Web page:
Learning How to Combine Sensory-Motor Functions Into a Robust Behavior


Morisset, B., & Ghallab, M. (2008). Learning how to combine sensory-motor functions into a robust behavior. Artificial intelligence, 172(4-5), 392-412.


This article describes a system, called Robel, for defining a robot controller that learns from experience very robust ways of performing a high-level task such as “navigate to”. The designer specifies a collection of skills, represented as hierarchical tasks networks, whose primitives are sensory-motor functions. The skills provide different ways of combining these sensory-motor functions to achieve the desired task. The specified skills are assumed to be complementary and to cover different situations. The relationship between control states, defined through a set of task-dependent features, and the appropriate skills for pursuing the task is learned as a finite observable Markov decision process (MDP). This MDP provides a general policy for the task; it is independent of the environment and characterizes the abilities of the robot for the task.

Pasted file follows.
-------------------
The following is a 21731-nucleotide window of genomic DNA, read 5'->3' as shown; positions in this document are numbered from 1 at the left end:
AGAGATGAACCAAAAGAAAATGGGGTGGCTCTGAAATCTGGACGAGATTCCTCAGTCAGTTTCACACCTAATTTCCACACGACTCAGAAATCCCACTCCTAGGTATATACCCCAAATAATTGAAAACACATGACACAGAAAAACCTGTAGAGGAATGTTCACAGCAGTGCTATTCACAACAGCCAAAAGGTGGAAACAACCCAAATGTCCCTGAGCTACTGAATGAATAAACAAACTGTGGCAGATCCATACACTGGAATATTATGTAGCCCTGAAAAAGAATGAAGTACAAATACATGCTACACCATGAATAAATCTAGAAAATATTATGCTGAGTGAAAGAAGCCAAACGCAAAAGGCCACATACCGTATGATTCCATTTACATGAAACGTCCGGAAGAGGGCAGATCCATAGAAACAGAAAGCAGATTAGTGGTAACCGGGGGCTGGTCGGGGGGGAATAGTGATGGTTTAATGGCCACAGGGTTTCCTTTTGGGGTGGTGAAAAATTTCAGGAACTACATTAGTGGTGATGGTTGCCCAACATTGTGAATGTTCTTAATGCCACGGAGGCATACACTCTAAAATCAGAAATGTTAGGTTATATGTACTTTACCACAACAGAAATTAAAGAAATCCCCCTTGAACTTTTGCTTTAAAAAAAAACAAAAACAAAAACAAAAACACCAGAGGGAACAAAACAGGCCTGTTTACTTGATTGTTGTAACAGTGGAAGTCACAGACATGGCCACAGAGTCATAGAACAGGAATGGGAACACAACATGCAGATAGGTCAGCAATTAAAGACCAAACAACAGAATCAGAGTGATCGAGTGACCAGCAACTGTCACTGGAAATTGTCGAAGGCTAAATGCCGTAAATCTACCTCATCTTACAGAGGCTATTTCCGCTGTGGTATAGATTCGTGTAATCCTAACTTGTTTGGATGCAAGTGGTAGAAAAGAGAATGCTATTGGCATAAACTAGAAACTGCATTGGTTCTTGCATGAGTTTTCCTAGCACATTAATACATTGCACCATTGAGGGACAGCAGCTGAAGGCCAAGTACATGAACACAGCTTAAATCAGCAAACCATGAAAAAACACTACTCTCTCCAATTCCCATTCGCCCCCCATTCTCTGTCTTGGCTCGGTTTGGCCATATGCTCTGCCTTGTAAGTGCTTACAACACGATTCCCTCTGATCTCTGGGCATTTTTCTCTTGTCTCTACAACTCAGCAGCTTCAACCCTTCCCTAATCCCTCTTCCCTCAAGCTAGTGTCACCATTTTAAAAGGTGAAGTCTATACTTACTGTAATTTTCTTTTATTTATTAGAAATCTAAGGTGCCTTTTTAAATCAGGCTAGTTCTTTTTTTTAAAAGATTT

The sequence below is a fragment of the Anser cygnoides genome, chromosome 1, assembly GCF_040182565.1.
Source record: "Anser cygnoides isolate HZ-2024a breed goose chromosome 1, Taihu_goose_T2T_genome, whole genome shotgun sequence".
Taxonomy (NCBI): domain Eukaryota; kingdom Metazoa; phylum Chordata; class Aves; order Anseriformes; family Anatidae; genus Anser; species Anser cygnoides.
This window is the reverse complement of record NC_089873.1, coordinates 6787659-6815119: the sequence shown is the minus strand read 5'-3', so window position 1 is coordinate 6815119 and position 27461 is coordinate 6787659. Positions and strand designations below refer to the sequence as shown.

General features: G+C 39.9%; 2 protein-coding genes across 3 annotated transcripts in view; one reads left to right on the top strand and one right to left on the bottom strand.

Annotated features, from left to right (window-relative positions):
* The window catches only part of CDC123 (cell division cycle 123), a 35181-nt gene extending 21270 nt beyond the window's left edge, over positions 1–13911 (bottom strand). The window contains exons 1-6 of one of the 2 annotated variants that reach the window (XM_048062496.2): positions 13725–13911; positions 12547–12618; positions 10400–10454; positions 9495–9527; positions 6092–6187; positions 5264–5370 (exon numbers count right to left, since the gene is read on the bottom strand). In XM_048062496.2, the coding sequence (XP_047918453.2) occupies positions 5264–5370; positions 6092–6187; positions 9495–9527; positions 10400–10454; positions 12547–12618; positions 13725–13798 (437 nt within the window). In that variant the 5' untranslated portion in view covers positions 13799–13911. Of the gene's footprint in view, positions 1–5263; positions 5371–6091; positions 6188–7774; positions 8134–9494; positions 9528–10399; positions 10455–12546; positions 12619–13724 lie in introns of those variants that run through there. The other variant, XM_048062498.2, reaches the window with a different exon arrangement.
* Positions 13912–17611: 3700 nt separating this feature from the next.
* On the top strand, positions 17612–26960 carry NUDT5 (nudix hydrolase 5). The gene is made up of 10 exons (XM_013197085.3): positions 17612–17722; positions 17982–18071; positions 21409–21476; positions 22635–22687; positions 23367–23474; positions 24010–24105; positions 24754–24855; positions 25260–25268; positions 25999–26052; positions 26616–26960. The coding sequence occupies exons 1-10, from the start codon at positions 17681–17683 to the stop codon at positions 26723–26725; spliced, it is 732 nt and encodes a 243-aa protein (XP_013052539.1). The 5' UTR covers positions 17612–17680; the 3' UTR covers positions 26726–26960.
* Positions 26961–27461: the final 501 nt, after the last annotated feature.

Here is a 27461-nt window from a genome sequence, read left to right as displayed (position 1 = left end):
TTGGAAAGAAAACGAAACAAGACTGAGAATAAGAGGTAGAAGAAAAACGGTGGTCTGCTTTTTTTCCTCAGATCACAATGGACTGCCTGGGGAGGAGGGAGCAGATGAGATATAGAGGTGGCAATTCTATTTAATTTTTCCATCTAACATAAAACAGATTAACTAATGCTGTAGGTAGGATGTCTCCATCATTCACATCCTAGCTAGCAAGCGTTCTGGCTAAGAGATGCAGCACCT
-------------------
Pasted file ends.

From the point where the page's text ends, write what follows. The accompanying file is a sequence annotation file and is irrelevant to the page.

Read more from SRI